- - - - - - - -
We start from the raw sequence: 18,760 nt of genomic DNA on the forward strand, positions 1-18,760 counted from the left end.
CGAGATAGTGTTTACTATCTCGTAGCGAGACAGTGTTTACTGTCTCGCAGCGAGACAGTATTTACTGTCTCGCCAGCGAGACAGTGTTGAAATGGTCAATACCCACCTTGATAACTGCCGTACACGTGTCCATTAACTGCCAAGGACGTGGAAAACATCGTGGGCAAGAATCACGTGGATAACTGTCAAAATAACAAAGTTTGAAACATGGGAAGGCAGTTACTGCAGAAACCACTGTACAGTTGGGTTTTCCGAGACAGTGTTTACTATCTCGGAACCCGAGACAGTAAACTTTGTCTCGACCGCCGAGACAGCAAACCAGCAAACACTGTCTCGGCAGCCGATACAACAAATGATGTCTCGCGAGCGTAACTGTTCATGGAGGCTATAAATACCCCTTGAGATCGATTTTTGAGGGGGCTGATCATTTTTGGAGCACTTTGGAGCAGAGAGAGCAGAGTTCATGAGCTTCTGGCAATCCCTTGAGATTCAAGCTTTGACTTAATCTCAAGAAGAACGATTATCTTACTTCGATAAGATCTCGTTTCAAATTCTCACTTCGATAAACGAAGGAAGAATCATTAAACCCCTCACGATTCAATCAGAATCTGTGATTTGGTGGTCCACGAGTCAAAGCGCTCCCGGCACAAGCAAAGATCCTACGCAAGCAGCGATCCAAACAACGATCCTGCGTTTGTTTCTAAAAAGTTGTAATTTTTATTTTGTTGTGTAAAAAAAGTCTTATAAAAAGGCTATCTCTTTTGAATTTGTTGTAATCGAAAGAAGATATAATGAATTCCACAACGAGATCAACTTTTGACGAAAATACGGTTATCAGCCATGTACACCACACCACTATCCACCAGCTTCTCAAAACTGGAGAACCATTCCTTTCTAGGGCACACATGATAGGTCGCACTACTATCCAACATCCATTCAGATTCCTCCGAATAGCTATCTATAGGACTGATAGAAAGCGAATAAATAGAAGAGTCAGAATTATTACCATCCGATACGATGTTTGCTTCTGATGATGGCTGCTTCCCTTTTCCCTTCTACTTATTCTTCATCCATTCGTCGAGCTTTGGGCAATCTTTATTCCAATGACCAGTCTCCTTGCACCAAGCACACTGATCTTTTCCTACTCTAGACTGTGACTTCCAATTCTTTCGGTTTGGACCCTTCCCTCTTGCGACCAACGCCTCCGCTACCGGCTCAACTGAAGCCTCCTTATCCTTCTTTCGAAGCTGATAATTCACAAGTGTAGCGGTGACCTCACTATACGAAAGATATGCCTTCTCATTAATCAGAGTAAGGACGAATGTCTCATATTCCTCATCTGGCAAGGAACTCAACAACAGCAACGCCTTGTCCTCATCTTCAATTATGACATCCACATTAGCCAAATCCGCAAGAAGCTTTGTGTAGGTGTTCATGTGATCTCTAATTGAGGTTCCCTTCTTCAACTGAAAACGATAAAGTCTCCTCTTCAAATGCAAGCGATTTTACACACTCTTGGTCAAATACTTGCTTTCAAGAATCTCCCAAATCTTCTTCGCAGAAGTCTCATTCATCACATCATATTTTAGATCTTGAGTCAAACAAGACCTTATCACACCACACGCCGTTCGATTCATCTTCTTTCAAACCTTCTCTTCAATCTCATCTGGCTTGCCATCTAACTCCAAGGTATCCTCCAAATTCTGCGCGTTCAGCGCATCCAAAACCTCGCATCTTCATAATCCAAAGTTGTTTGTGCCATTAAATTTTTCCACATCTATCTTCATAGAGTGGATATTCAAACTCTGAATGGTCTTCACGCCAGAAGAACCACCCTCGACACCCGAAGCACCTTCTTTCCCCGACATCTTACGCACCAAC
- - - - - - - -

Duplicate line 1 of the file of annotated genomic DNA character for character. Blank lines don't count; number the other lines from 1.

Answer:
We start from the raw sequence: 18,760 nt of genomic DNA on the forward strand, positions 1-18,760 counted from the left end.